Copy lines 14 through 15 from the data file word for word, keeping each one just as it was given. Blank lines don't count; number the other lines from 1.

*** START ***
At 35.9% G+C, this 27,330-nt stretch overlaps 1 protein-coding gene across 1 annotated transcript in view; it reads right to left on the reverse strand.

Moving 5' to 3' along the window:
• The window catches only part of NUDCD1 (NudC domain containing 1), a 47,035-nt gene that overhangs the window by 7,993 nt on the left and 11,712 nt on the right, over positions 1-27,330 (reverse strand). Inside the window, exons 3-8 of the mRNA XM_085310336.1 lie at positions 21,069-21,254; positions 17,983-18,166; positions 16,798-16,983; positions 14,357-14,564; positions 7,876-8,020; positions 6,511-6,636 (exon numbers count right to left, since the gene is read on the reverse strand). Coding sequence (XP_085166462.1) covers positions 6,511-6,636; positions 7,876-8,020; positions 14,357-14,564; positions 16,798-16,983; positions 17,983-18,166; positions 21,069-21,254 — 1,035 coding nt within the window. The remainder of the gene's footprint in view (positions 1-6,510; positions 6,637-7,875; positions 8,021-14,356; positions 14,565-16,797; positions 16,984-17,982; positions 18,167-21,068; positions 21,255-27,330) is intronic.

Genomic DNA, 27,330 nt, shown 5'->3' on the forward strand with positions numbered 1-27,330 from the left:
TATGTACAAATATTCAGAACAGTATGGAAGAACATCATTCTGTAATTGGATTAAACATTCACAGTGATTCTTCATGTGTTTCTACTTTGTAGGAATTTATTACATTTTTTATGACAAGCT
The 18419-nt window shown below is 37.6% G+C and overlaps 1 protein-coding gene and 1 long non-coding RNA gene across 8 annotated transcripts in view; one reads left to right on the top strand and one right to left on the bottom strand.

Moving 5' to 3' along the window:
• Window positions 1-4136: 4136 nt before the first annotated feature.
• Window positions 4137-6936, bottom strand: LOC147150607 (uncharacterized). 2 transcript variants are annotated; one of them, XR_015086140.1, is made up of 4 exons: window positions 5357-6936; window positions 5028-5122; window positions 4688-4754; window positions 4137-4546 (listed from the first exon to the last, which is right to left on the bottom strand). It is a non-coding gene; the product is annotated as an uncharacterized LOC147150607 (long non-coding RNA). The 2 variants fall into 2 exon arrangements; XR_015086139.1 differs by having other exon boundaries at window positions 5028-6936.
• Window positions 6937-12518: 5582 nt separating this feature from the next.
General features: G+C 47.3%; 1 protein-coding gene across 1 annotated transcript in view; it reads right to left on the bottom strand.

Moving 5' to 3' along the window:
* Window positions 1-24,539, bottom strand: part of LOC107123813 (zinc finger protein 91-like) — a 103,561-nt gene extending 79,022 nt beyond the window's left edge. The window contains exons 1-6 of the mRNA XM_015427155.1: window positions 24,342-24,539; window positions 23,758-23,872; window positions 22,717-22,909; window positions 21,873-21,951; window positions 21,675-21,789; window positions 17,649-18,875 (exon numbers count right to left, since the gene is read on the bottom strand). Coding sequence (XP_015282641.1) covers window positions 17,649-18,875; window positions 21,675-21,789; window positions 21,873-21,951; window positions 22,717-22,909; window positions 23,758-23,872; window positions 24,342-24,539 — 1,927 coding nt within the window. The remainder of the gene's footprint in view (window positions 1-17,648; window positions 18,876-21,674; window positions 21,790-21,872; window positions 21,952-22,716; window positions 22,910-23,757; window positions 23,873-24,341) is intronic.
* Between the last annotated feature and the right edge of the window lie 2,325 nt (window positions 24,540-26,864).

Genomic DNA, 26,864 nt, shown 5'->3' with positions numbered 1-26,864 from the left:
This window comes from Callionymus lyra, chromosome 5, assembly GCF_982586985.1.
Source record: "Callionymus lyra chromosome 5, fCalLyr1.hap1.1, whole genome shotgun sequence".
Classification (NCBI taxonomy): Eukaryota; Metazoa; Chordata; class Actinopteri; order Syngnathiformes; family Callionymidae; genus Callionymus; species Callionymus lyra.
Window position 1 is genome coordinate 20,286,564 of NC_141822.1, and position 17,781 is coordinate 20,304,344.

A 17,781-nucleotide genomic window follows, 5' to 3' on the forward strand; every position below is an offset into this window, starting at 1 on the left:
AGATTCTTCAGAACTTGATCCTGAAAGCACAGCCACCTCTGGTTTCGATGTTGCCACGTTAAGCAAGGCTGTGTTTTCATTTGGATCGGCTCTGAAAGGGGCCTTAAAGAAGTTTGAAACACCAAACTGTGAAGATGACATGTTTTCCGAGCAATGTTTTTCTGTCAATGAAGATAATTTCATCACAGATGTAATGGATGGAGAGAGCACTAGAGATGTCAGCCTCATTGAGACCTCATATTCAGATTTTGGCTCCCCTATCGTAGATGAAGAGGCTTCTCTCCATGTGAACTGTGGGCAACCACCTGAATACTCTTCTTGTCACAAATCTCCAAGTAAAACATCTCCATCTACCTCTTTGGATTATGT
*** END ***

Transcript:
* Between the last annotated feature and the right edge of the window lie 2,325 nt (window positions 24,540-26,864).

Genomic DNA, 26,864 nt, shown 5'->3' with positions numbered 1-26,864 from the left: